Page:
San Jose Battery Defense Attorney
Facing Charges for Battery?
Battery is defined as the unlawful touching or striking of another person, against their will. This may be done in an attempt to injure, offend or harass the victim. Depending on the manner in which battery is committed and whether the victim suffers serious injury, this crime may be classified as a misdemeanor or a felony in San Jose, California. A defendant may be at risk of facing anywhere from up to 6 months in jail to 4 years in state prison if convicted.
Why You Need the Law Office of Thomas F. Mueller on Your Side
Contacting a San Jose criminal defense attorney is crucial if you or a loved one has been arrested or is currently facing
criminal charges for battery. This serious matter needs to be handled by a competent legal professional if you are to have any opportunity of avoiding a conviction and maximum penalties, not to mention the extreme burden of living with a criminal record. Because battery may be counted as a "strike" on your record in some situations, it is all the more important to avoid a conviction. A second strike may result in double the penalties, and a third felony conviction of any kind will result in 25 years to life in prison.
Often, individuals find themselves in situations that get out of hand. Tempers can flare and arguments can devolve into fistfights or other physical contact. However, instead of simply moving on, some individuals are faced with serious battery charges that can have long-lasting effects on their jobs, families, and livelihoods. An experienced San Jose criminal defense attorney can help these individuals and others facing battery charges by providing a solid legal defense. With nearly 40 years of experience, Attorney Mueller has worked with close to 10,000 cases and has a track record of success. If you have been charged with battery, our team can review your case and gather evidence to help you reach the best outcome possible.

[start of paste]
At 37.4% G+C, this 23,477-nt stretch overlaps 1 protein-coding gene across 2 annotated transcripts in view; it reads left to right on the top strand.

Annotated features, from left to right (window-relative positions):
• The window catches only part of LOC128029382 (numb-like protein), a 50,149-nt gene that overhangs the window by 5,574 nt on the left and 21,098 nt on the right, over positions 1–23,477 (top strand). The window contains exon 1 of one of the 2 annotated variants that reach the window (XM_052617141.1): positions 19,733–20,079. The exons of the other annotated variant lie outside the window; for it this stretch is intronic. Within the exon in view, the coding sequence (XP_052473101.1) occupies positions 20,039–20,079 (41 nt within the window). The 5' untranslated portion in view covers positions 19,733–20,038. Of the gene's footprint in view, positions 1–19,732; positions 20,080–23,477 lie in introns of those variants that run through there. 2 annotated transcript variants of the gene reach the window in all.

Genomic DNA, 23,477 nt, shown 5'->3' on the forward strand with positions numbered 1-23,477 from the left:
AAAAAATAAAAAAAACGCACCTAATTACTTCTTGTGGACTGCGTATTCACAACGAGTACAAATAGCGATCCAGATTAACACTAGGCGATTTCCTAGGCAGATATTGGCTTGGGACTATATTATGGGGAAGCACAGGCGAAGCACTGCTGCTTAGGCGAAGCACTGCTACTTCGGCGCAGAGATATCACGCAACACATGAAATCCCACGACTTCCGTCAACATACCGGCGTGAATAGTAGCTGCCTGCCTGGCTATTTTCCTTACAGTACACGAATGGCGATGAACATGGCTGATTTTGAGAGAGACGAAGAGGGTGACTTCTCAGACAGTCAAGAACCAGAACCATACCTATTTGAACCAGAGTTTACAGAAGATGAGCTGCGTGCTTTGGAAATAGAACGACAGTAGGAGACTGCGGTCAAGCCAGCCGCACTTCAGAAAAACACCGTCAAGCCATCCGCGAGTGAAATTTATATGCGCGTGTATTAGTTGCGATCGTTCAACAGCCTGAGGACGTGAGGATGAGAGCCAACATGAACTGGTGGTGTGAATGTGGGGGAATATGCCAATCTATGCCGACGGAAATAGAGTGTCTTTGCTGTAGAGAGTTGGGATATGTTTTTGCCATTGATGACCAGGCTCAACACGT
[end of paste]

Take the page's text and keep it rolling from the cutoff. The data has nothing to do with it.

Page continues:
Understanding Battery Cases in San Jose, CA
Unlike assault cases, when bringing battery charges against another person, an individual does not need to show any intent to harm existed. While such intent is commonly involved in battery cases, it is not a required element. Battery cases generally include three components:
- intentional contact,
- which is deemed harmful or offensive,
- without permission from the victim.
It is important to note that, while such contact can be severe or brutal, even a slight touch can be considered battery. Since battery cases stem from harmful and offensive contact, the victim does not need to be injured to have a successful case. Obvious battery involves an attack of some kind and can include punching, kicking, hitting, scratching, biting, or other harmful behavior. However, less obvious cases can include something as simple as spitting on another individual. While not inherently harmful, spitting is generally considered offensive contact and can result in battery charges. When determining if a certain act or touch is offensive, judges often view the situation from the eyes of an "ordinary individual" to help them make their decision.
How to Challenge Battery Charges
In challenging battery charges, our law firm may look to prove that our client was acting in defense of him or herself or others. If you were acting in self-defense, the actions you took should not be considered criminal. The same may apply if the touching was accidental. We will thoroughly investigate your case from every angle to analyze the evidence or witness testimony the prosecuting attorney is planning on using against you.
By finding and exposing weaknesses in their case, we can work to help you avoid a conviction. Get a free case analysis from our firm for the help you need!